The idea of targeting cops is hardly a new one. Indeed, it may have reached its apex during the late sixties and early seventies with the advent of counter culture revolutionary groups such as the Weathermen, Black Panther Party and Black Liberation Army.

How do you optimize your chances for preventing ambush attacks?

As veteran firearms expert Jeff Cooper noted in his book, Principles of Personal Defense, neither weapons nor martial skills are your greatest weapons, but the combat mindset.
Col. Cooper articulated a color code to describe the escalating mindsets an individual may possess during a violent assault.

White: Totally unprepared for attack.

Yellow: Relaxed alert. You’re attuned to the possibility that you may have to defend yourself, and are situationally attuned to your environs.

Orange: A threat has been identified on your radar, and you actively seek to identify the threat and commit yourself to a definite range of well defined actions.

Red: The shit has hit the fan and the fight is on.

I believe that most on-duty officers, at least early in their careers, are accustomed to conducting their on-duty business in a state of condition yellow (and in the case of some rookies, often condition orange).

It would be wrong for me to infer that any one of the officers killed in the described attacks might have mitigated their fate had they been in condition yellow or orange in the seconds prior to the assaults that ended their lives. Indeed, some of them might well have been in such a state.

But it would be equally wrong for other officers to assume that such mindsets are fruitless.
People often use the expression “watch your six.” For years I had a contextual sense of what it meant, but only recently found out how the phrase evolved. It gave me a better appreciation for it: In aviation terms, 12 o'clock refers to the direction directly in front of the aircraft's nose. Six o'clock is the blind spot directly behind him.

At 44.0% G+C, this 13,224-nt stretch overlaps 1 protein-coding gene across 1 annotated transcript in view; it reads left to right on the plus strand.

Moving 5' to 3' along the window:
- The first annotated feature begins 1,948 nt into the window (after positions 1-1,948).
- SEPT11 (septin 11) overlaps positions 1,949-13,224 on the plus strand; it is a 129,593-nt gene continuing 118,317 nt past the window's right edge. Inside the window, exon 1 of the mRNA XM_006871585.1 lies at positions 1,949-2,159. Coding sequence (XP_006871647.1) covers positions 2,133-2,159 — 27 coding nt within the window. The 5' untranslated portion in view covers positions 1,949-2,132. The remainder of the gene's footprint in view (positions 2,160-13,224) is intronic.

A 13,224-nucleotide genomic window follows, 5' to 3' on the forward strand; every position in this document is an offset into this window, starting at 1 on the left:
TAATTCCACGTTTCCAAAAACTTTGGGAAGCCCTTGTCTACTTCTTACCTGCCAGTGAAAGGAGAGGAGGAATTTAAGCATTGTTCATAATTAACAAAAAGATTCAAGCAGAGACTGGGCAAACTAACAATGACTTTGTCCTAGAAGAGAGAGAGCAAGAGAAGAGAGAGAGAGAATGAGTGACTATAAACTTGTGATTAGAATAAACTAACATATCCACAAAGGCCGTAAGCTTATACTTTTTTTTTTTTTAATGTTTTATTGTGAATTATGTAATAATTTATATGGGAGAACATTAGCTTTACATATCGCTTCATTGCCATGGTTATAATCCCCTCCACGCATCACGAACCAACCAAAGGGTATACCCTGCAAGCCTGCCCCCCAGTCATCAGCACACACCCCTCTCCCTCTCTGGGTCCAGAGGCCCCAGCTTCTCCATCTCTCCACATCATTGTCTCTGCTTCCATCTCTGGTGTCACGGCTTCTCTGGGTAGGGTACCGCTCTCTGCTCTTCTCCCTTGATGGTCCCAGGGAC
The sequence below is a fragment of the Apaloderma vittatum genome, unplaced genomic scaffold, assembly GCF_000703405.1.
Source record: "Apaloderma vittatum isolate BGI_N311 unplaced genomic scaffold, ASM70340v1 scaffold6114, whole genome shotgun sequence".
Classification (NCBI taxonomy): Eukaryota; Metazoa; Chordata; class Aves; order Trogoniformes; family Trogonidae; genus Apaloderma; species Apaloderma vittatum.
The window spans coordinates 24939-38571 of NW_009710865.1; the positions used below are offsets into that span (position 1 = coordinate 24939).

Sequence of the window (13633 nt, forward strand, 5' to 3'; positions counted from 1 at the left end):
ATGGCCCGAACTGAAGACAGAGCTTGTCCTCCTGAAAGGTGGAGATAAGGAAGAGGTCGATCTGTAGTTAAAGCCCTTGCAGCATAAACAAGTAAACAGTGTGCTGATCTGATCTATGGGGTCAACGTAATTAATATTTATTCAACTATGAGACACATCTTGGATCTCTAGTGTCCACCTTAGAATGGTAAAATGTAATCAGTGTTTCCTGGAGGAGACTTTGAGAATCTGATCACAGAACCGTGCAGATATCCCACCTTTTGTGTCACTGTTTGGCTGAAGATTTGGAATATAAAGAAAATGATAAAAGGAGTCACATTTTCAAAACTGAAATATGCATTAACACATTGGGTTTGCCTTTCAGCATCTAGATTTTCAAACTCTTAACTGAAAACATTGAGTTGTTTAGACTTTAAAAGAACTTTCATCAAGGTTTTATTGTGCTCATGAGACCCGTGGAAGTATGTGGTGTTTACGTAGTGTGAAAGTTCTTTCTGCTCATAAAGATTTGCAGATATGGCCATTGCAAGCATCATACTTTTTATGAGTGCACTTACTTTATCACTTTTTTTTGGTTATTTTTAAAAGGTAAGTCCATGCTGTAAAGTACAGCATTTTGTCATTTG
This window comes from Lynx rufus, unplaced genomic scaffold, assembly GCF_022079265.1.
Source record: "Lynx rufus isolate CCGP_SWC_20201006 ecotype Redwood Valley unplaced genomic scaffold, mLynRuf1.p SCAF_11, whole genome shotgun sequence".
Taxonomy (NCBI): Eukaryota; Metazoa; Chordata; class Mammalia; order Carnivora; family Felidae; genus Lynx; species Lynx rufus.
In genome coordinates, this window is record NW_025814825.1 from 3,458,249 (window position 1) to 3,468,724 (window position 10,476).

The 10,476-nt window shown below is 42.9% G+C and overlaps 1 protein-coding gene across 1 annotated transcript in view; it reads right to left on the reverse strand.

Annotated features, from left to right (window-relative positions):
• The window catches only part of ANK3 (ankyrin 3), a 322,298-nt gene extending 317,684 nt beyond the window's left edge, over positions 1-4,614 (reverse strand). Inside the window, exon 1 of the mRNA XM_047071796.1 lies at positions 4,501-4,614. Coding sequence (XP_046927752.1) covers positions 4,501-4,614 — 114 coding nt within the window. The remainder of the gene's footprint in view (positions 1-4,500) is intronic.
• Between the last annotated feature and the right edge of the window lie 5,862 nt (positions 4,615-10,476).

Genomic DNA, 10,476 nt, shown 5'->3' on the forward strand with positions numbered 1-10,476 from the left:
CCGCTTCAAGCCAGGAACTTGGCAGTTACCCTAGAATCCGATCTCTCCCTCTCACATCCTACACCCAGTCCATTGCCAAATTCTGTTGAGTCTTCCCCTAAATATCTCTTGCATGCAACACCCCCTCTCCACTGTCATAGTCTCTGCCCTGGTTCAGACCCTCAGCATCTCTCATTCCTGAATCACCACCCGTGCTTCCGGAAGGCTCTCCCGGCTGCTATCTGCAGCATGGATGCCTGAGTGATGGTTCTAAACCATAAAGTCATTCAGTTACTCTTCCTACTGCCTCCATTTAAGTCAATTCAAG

It was that six o’clock spot that two black militants from the Black Liberation Army exploited when they killed NYPD Officers Rocco Laurie and Gregory Foster as they walked down a sidewalk. Having passed Foster and Laurie, the killers simply turned around and shot them from behind, killing them for no reason other than they were cops.

Through the years cops have been victims of bad timing. One officer just happened to be on a sidewalk when a man who was fleeing a kidnapper desperately ran toward him. Before he had time to react, the kidnapper opened fired and killed the officer. More recently, another cop was standing in a fast food line when his assailant walked up behind him and shot him in the head. And each time the officer’s identifiable uniform factored into his death.

As last weekend’s tragedy in Oakland illustrates, experience, training, and confidence can be overcome by the determination of one brutal son-of-a-bitch. Doubtlessly, many of you have thought about the incident as you’ve conducted your traffic stops and arrived on your calls for service this week.

But I wonder how many cops have thought twice before entering their own 7-Eleven or donut shop—and whether or not there might be someone waiting to kill them, for no other reason than the uniform they wear.